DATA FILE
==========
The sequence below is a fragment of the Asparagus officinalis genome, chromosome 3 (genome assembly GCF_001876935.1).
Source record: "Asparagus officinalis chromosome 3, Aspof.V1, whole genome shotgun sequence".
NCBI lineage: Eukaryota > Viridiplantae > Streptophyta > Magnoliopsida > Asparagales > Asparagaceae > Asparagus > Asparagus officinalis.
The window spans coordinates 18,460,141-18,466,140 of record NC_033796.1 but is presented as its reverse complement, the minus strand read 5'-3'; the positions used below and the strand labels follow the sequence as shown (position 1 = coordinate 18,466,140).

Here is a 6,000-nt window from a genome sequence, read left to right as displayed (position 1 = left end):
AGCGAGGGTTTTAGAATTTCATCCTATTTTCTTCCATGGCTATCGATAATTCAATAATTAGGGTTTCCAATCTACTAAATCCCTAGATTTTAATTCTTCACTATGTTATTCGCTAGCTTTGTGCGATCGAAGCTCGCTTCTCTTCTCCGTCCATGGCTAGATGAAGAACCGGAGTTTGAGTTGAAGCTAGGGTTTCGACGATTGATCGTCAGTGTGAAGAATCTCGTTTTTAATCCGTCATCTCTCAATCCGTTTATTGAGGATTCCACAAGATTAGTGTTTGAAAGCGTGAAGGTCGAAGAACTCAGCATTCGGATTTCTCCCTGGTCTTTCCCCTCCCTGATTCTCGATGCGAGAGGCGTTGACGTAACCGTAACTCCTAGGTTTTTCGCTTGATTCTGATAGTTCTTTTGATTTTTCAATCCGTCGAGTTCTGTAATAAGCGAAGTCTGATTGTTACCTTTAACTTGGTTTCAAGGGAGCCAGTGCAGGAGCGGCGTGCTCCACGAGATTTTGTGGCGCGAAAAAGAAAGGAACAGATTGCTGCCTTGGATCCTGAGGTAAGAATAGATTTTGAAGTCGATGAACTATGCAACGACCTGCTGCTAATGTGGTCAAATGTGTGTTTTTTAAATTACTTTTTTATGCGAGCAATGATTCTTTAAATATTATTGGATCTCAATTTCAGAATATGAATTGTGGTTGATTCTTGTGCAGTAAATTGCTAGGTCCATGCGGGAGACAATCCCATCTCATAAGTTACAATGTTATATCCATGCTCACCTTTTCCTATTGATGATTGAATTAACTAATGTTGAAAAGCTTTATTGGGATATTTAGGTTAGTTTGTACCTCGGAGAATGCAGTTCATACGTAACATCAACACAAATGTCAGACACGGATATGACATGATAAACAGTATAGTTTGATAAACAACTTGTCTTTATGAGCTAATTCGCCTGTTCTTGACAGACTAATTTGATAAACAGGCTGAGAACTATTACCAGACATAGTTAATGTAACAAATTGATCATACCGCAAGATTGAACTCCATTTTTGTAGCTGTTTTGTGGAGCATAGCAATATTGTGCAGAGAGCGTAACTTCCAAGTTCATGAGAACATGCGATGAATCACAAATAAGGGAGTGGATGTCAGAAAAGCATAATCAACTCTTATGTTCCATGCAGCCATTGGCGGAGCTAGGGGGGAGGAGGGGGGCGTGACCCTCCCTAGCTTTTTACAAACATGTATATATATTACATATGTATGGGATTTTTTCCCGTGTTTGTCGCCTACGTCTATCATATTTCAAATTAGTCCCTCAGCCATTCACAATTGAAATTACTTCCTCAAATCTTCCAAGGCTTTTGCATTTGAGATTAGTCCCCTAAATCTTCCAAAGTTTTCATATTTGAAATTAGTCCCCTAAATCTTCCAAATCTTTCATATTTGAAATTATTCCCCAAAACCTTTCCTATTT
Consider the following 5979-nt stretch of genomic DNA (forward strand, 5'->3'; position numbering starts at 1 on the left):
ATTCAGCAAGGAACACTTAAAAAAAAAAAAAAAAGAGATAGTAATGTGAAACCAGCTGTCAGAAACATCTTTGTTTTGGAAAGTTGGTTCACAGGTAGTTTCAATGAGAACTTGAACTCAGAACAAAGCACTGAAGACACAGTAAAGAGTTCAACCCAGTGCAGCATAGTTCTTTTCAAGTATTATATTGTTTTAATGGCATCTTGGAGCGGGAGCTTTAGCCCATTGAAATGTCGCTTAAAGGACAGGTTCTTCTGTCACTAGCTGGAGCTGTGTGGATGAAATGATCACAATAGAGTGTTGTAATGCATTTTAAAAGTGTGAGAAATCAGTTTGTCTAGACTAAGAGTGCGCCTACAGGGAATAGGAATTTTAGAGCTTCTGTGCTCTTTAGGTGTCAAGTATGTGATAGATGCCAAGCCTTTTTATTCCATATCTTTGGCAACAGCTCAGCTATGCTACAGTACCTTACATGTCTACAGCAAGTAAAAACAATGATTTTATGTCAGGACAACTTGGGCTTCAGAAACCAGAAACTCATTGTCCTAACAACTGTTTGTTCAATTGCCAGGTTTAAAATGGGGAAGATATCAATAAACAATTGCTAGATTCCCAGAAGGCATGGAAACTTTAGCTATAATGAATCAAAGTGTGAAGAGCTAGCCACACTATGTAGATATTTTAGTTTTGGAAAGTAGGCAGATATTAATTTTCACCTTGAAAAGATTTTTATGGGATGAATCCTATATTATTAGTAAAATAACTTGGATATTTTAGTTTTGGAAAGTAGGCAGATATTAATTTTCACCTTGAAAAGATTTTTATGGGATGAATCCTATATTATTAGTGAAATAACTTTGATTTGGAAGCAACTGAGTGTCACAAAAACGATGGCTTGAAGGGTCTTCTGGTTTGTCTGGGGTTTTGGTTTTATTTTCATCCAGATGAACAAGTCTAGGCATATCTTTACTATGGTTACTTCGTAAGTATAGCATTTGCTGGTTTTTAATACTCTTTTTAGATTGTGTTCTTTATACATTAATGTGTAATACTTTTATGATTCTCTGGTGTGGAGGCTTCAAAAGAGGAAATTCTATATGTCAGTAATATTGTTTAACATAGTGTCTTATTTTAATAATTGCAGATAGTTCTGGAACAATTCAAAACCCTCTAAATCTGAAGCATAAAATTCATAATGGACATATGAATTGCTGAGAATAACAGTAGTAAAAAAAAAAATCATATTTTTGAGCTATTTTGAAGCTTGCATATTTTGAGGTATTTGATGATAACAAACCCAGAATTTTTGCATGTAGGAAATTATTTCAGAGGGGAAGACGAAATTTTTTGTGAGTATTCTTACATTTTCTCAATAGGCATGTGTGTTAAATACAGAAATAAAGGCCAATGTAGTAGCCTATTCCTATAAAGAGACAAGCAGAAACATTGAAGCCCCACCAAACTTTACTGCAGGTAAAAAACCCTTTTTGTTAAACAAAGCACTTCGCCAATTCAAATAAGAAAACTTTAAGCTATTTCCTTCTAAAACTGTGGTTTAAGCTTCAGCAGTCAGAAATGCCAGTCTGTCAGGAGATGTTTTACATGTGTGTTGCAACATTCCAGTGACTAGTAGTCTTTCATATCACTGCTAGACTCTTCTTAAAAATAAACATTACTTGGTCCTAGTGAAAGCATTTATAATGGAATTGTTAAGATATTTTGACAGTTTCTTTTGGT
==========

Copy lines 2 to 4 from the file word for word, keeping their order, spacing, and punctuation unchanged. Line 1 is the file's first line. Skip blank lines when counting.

Source record: "Asparagus officinalis chromosome 3, Aspof.V1, whole genome shotgun sequence".
NCBI lineage: Eukaryota > Viridiplantae > Streptophyta > Magnoliopsida > Asparagales > Asparagaceae > Asparagus > Asparagus officinalis.
The window spans coordinates 18,460,141-18,466,140 of record NC_033796.1 but is presented as its reverse complement, the minus strand read 5'-3'; the positions used below and the strand labels follow the sequence as shown (position 1 = coordinate 18,466,140).